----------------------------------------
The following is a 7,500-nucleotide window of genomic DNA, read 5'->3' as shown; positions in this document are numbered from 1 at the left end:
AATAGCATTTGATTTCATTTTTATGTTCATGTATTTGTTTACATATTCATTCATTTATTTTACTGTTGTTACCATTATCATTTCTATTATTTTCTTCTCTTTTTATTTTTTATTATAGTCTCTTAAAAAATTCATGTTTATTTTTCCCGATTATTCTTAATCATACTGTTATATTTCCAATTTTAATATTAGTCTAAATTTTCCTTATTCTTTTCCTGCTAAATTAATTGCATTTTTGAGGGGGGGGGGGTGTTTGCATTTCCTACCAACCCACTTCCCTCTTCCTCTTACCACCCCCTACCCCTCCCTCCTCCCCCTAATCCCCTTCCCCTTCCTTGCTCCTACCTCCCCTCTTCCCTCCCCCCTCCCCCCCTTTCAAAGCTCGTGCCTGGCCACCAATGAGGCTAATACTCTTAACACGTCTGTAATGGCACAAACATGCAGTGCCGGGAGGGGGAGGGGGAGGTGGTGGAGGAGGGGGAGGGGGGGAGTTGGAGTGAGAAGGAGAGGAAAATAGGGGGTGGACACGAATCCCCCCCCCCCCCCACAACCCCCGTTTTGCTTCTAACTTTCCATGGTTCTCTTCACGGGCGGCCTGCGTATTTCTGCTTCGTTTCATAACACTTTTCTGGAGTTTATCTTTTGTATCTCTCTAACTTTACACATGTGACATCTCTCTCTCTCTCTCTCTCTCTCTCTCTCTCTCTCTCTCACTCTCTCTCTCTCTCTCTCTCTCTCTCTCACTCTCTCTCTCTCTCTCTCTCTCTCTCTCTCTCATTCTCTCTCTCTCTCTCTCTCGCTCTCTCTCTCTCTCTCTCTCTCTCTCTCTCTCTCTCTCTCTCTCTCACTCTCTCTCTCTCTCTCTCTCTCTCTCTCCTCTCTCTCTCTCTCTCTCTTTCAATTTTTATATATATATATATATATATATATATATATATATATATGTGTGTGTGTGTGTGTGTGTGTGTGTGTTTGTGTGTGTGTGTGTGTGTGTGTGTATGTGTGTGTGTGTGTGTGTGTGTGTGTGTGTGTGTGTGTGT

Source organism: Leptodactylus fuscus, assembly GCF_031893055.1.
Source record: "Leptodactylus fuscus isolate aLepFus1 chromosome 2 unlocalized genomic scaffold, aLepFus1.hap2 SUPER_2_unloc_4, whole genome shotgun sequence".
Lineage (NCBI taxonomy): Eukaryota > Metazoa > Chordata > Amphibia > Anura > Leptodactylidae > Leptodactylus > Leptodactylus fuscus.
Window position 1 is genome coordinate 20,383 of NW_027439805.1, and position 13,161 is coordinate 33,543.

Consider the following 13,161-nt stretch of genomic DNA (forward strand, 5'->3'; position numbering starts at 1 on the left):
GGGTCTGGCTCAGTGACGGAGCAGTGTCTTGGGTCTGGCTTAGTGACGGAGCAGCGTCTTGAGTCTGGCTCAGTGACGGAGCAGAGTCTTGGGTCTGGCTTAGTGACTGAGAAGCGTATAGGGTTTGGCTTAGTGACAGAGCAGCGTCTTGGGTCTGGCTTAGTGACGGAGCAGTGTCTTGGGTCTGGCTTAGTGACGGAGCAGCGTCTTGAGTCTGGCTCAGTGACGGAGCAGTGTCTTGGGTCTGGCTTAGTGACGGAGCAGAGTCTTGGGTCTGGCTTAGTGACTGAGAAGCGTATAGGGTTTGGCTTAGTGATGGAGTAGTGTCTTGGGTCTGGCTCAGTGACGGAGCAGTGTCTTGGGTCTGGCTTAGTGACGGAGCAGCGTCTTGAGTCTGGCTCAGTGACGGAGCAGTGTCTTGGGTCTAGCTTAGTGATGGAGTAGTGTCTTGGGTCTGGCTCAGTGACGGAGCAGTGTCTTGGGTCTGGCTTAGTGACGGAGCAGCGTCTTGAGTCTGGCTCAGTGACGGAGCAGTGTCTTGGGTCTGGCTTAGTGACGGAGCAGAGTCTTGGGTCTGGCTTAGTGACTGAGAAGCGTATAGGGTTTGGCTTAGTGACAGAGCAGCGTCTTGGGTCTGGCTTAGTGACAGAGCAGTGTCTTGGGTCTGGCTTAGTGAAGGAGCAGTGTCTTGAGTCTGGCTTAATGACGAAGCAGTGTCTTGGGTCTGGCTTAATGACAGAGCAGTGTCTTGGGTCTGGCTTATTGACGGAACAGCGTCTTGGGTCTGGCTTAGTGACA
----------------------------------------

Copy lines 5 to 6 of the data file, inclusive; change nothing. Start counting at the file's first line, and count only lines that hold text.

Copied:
Lineage (NCBI taxonomy): Eukaryota > Metazoa > Chordata > Amphibia > Anura > Leptodactylidae > Leptodactylus > Leptodactylus fuscus.
Window position 1 is genome coordinate 20,383 of NW_027439805.1, and position 13,161 is coordinate 33,543.